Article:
Loading the oilseed rape dice in your favour
With many arable producers encouraged by good looking fields of oilseed rape now being seen up and down the country, how can growers ensure future success with the crop. John Swire reports.
Growing oilseed rape has not been easy for many growers following the neonicotinoid but the signs of growing confidence in the crop are now emerging with many growers failing to find a better break crop alternative in their rotations.
“I think a lot of people are encouraged to take more of a risk with the crop if they think they’re not going to lose out so much if things go wrong,” says Oxfordshire producer David Passmore.
“You can then spend your money when you’re confident the crop is going to make it through.
“At the end of the day there are very few, if any, break crops that are as profitable as oilseed rape so it’s important we stick with it and learn how to grow it to the best of our abilities.”
A good conventional variety gives you greater flexibility of drilling date and cheaper cost of establishment, he believes.
“You want a strong, resilient variety that will establish well and that you can rely on. Campus has proved itself over so many years now and it always keeps upright and yields well in a variety of growing conditions.
“You can be assured it’s going to establish well and deliver consistent yields if you get your basic management right.
“It’s a firm favourite with growers because of this and has won a great deal of loyalty on-farm.”
The opportunity to reduce costs using farm-saved seed is also a key management benefit, he adds.
“If you can save money on seed to help reduce early expenditure, it makes a lot of sense. An element of farm-saved seed should be very much a part of a grower’s future risk mitigation strategy.”
For me this more than proves the importance of the right variety, good management and a healthy soil rather than relying on lots of inputs.
YEN winner keeps costs low
The former ADAS Yield Enhancement Network winner Richard Budd, who farms at Hawkhurst in south Kent, says ‘high input – high output’ is not necessarily the best approach with oilseed rape.
“We try to grow the crop as cheaply as possible and our Campus has averaged 6t/ha in recent years with our YEN winning crop achieving 7.19t/ha which according to ADAS is equivalent to 85% of crop potential.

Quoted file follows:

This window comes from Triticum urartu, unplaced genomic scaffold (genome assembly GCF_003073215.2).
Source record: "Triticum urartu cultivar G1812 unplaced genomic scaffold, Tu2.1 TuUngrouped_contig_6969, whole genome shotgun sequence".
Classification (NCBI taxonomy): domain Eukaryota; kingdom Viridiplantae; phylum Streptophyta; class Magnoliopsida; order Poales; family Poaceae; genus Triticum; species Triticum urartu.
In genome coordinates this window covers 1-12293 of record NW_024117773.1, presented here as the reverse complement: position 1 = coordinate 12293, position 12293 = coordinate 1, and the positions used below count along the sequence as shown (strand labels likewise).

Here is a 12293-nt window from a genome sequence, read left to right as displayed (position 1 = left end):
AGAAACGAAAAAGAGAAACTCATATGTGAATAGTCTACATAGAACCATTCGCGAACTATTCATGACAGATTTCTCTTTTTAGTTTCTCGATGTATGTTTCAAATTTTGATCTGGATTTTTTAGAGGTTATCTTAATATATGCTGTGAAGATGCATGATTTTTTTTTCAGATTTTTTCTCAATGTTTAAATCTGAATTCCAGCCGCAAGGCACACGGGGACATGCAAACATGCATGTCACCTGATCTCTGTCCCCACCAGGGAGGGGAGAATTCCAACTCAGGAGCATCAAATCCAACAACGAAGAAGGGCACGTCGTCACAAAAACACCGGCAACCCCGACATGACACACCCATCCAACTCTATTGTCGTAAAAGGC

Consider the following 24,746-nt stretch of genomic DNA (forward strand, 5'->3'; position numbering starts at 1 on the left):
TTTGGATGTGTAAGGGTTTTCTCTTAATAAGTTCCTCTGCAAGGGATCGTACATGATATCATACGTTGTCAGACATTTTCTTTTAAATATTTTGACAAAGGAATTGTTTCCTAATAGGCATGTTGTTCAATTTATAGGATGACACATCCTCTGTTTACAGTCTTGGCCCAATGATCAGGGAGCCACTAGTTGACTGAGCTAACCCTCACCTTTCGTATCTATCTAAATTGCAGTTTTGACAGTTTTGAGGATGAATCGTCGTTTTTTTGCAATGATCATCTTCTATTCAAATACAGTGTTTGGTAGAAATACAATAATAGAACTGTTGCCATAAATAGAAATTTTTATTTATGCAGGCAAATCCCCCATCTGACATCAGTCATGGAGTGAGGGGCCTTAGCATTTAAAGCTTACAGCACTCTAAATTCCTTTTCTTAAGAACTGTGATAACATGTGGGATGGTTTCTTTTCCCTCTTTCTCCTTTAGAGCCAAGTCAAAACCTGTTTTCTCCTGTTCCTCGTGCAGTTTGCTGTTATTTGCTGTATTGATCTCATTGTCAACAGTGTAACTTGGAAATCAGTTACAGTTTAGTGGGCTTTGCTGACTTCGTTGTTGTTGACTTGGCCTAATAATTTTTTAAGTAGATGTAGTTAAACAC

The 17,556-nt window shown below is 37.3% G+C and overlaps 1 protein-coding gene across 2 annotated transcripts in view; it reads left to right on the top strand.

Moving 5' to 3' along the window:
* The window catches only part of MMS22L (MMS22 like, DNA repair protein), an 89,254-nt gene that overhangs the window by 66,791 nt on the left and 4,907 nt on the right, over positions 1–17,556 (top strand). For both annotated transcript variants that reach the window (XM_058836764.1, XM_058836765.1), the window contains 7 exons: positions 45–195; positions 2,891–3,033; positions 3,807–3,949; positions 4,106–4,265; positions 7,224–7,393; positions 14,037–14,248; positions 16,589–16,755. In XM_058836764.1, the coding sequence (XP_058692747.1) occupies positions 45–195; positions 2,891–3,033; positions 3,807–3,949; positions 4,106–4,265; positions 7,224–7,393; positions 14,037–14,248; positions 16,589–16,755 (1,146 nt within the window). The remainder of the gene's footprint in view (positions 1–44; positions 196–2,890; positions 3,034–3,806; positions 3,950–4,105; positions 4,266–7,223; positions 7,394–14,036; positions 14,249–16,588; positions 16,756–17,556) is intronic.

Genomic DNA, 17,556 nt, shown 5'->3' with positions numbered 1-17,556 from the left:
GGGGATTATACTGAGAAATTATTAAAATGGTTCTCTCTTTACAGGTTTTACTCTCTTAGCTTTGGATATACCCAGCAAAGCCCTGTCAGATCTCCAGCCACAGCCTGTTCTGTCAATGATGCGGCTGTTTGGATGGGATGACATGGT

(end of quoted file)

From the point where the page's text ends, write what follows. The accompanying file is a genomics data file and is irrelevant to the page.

“This was also from one of the lowest input spends I’ve had. For me this more than proves the importance of the right variety, good management and a healthy soil rather than relying on lots of inputs.”
Julie Goult of KWS believes it’s going to be a long time before the area of UK oilseed rape grown approaches that from before the Neonicotinoid ban, but there are signs of renewed confidence in the crop.
“Many growers currently have strong oilseed crops in the ground and with the price increases seen in recent times, quite a few producers should be seeing very significant returns this year.
“A considerable number of growers have also tried alternative break crops to try and replace oilseed rape in the rotation but are coming back around to realising there are very few that fit as well as oilseed rape.
“Plus there are still large areas of the country which do not have the problems with cabbage stem flea beetles seen in others and the knowledge of how to grow oilseed rape in a way that mitigates the risk of the pest is increasing all the time.”
Focus on establishment
Key management areas for Julie are to keep costs down as far as possible and focus on establishment above everything else.
“Its great that we are seeing new varieties with many traits that can protect yield and safeguard the crop, however, these come at a price and if you don’t have the right establishment properties to start with then you won’t have a crop to protect anyway.
“I think it’s something farmers understand and is probably why many tend to stick with the genetics they know rather than switch to something that on paper should give them more.”
“Campus is still our most popular oilseed rape variety despite it no longer being on the RL although it is seen as bit of a benchmark by being one of the control varieties.
“It’s a variety that has been in the market for several years now and its success is down simply to its consistent performance and farmer friendly agronomy package.”
“Last year, Campus had the highest gross output of any conventional variety in the RL trials at 104%. Across the full set of trials it was only bettered by just two of the newer hybrids.
“Plus when it comes to autumn vigour, it can certainly give a lot of the new hybrids a run for their money when it comes to speed of development – and that is still what counts to a lot of growers.”